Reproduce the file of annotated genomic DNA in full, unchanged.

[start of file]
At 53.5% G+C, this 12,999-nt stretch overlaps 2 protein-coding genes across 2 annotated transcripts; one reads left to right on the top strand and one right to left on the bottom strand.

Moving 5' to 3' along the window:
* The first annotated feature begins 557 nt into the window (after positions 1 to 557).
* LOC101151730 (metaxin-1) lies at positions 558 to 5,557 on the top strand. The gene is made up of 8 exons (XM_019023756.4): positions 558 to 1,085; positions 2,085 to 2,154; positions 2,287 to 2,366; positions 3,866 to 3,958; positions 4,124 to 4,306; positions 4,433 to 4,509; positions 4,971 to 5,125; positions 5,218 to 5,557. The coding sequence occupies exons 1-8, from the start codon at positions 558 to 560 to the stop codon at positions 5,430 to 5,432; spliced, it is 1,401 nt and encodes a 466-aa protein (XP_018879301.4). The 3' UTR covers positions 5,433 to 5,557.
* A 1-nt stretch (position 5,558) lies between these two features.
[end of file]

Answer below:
At 53.5% G+C, this 12,999-nt stretch overlaps 2 protein-coding genes across 2 annotated transcripts; one reads left to right on the top strand and one right to left on the bottom strand.

Moving 5' to 3' along the window:
* The first annotated feature begins 557 nt into the window (after positions 1 to 557).
* LOC101151730 (metaxin-1) lies at positions 558 to 5,557 on the top strand. The gene is made up of 8 exons (XM_019023756.4): positions 558 to 1,085; positions 2,085 to 2,154; positions 2,287 to 2,366; positions 3,866 to 3,958; positions 4,124 to 4,306; positions 4,433 to 4,509; positions 4,971 to 5,125; positions 5,218 to 5,557. The coding sequence occupies exons 1-8, from the start codon at positions 558 to 560 to the stop codon at positions 5,430 to 5,432; spliced, it is 1,401 nt and encodes a 466-aa protein (XP_018879301.4). The 3' UTR covers positions 5,433 to 5,557.
* A 1-nt stretch (position 5,558) lies between these two features.